PMS is a combination of physical and emotional symptoms that many women get after ovulation and before the start of their menstrual period. Researchers think that PMS happens in the days after ovulation because estrogen and progesterone levels begin falling dramatically if you are not pregnant. PMS symptoms go away within a few days after a woman’s period starts as hormone levels begin rising again.

 

Who gets PMS?

As many as three in four women say they get PMS symptoms at some point in their lifetime. For most women, PMS symptoms are mild.

Less than 5% of women of childbearing age get a more severe form of PMS, called premenstrual dysphoric disorder (PMDD).

PMS may happen more often in women who:

 

Does PMS change with age?

Yes. PMS symptoms may get worse as you reach your late 30s or 40s and approach menopause and are in the transition to menopause, called perimenopause.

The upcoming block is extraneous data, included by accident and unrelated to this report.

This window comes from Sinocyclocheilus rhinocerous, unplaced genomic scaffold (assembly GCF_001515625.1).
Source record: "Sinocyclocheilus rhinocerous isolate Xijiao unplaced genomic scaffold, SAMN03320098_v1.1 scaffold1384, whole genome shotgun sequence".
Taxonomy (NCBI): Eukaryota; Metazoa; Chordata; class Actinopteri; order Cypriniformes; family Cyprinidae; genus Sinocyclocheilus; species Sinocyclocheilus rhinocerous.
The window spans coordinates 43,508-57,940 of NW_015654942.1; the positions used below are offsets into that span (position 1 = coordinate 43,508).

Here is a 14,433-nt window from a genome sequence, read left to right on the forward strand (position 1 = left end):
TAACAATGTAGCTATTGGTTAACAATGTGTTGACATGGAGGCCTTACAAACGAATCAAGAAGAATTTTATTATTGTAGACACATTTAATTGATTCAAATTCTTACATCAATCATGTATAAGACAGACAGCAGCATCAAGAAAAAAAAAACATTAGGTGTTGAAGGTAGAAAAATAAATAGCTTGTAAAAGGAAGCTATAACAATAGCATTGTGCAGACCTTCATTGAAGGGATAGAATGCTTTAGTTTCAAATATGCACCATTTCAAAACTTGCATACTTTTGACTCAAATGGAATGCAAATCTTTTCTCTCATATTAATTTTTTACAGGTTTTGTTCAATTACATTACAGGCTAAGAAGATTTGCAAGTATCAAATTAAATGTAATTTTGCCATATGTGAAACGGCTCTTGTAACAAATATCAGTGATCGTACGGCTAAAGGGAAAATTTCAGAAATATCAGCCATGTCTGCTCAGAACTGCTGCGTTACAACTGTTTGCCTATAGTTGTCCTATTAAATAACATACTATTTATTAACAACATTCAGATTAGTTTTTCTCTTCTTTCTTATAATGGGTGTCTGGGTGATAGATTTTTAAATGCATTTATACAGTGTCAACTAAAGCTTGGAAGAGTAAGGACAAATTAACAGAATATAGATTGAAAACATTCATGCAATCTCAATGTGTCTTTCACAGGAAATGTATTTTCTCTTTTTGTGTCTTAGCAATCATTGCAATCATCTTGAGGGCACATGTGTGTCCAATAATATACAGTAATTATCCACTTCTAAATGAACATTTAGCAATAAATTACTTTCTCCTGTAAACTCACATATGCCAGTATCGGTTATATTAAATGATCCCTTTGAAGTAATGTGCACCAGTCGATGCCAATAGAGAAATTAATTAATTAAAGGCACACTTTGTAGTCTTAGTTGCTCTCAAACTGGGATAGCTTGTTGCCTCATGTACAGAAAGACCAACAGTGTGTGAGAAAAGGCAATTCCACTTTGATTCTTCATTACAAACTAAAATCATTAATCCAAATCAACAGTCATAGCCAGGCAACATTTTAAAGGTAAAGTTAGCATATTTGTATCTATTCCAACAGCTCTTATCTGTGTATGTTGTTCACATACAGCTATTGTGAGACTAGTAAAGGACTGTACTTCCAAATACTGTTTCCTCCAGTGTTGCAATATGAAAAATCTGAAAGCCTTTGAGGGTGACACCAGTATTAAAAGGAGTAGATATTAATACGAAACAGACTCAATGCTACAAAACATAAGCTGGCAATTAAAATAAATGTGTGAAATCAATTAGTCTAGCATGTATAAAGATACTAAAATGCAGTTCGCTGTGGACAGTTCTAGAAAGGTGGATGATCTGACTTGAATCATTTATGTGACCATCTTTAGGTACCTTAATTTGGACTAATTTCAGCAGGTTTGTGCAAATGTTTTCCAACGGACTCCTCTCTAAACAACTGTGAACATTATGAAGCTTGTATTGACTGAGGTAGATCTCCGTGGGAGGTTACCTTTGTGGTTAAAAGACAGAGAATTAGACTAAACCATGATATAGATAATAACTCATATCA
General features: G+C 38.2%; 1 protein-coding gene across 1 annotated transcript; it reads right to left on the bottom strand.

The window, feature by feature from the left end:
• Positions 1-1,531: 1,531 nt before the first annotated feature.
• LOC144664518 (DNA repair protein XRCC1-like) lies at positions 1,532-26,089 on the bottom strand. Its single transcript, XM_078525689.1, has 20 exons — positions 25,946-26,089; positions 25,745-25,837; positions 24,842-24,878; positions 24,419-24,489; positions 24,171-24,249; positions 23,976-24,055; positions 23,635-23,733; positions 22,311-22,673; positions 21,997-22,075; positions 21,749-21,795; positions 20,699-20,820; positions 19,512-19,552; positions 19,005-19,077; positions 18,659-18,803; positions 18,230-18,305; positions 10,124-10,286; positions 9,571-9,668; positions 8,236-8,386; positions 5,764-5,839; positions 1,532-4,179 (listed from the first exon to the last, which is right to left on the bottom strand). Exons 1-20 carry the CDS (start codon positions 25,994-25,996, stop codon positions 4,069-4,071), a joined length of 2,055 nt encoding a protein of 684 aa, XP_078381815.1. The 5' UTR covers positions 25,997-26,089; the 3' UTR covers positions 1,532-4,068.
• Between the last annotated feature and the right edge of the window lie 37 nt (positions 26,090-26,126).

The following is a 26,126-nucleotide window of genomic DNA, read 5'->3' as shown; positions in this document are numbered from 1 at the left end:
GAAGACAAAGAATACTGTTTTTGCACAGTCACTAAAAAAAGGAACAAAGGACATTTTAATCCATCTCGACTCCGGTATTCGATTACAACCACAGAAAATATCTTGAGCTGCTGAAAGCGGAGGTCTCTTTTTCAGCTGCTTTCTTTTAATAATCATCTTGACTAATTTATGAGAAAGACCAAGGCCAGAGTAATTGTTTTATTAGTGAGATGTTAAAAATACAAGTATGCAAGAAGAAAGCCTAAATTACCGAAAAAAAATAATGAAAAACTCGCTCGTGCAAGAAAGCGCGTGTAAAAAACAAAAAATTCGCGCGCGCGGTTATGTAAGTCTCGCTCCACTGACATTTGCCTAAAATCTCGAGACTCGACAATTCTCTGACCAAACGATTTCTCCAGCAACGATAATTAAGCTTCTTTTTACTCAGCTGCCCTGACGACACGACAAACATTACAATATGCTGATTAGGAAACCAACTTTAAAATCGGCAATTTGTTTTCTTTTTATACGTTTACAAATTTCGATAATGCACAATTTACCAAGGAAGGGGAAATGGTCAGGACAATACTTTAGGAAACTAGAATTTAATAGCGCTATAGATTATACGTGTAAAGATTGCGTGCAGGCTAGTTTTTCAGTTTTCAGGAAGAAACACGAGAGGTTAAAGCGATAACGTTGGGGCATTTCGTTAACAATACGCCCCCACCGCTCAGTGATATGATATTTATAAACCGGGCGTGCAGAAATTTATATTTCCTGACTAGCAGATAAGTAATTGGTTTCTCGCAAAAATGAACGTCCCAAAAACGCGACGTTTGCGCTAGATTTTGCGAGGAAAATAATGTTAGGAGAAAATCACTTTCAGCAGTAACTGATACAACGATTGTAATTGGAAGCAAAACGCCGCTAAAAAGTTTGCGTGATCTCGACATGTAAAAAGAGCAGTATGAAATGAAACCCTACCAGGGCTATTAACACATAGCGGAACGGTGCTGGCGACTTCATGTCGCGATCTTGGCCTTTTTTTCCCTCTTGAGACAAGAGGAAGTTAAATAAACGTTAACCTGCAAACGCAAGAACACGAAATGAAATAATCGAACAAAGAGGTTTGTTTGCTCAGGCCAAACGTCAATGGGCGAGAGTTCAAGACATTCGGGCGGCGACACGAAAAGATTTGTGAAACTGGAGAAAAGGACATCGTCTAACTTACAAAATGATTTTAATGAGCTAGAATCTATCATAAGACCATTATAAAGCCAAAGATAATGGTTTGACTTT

This is especially true for women whose moods are sensitive to changing hormone levels during the menstrual cycle. In the years leading up to menopause, your hormone levels also go up and down in an unpredictable way as your body slowly transitions to menopause. You may get the same mood changes, or they may get worse.

PMS stops after menopause when you no longer get a period.

 

What are the symptoms of PMS?

PMS symptoms are different for every woman. You may get physical symptoms, such as bloating or gassiness, or emotional symptoms, such as sadness, or both. Your symptoms may also change throughout your life.

 

Physical symptoms of PMS can include:

  • Swollen or tender breasts

  • Constipation or diarrhea

  • Bloating or a gassy feeling

  • Cramping

  • Headache or backache

  • Clumsiness

  • Lower tolerance for noise or light

Emotional or mental symptoms of PMS include:

  • Irritability or hostile behavior

  • Feeling tired

  • Sleep problems (sleeping too much or too little)

  • Appetite changes or food cravings

  • Trouble with concentration or memory

  • Tension or anxiety

  • Depression, feelings of sadness, or crying spells

  • Mood swings

  • Less interest in sex

 

Premenstrual syndrome (PMS)

14 April 2012

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